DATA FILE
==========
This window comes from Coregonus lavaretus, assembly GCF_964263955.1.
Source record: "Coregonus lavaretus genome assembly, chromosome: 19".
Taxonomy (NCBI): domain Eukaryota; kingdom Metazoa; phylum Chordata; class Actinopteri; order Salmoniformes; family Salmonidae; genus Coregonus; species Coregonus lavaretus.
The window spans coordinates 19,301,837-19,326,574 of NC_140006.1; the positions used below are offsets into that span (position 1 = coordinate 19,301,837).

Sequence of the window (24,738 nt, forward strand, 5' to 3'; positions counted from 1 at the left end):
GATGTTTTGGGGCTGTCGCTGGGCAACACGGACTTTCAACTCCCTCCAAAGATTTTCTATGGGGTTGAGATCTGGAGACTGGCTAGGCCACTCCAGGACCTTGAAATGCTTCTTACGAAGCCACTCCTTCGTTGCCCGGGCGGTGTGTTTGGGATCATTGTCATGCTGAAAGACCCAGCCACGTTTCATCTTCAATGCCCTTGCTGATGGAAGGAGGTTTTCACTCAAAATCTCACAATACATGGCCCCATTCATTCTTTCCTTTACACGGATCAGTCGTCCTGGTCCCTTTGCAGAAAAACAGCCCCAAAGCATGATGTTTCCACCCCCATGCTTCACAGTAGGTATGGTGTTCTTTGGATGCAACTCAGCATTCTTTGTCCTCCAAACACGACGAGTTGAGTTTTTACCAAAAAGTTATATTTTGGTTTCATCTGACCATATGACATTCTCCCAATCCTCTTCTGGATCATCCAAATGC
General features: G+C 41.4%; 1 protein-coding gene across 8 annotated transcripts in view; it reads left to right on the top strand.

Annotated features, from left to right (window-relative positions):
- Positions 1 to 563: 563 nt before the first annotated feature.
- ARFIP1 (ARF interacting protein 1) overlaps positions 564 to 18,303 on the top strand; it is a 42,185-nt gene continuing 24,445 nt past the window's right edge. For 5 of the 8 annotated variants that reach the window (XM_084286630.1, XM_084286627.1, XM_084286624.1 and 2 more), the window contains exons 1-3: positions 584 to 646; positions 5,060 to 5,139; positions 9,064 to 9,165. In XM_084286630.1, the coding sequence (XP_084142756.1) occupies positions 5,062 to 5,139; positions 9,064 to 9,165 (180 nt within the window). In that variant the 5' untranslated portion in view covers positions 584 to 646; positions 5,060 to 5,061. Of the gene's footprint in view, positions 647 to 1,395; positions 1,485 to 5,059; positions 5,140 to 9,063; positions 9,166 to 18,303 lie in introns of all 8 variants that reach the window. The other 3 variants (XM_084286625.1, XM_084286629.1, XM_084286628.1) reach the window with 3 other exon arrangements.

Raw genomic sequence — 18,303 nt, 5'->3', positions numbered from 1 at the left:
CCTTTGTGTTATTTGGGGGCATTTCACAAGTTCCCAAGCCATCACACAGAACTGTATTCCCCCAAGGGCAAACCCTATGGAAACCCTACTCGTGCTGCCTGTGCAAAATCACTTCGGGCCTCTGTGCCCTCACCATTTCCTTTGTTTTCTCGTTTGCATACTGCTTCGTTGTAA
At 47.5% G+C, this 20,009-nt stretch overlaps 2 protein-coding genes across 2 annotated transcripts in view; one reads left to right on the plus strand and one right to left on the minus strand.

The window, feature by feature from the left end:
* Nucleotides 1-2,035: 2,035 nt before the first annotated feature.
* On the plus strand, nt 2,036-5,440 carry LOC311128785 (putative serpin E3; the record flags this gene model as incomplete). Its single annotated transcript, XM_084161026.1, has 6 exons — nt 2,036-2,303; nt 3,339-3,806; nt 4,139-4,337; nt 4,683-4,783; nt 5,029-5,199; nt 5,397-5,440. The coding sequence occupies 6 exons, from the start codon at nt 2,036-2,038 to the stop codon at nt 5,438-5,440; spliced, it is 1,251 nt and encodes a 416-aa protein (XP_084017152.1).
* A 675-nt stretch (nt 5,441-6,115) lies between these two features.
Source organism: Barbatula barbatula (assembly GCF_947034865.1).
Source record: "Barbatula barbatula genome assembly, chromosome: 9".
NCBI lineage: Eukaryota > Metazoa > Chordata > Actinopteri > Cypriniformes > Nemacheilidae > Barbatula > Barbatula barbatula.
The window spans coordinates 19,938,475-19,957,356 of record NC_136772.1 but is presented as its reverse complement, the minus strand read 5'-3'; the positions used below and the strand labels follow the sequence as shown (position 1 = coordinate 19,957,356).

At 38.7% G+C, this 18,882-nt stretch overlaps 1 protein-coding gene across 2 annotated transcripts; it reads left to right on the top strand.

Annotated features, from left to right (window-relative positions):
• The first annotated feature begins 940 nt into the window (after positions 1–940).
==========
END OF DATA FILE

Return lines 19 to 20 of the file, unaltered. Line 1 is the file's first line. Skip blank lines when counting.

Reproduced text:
Source record: "Barbatula barbatula genome assembly, chromosome: 9".
NCBI lineage: Eukaryota > Metazoa > Chordata > Actinopteri > Cypriniformes > Nemacheilidae > Barbatula > Barbatula barbatula.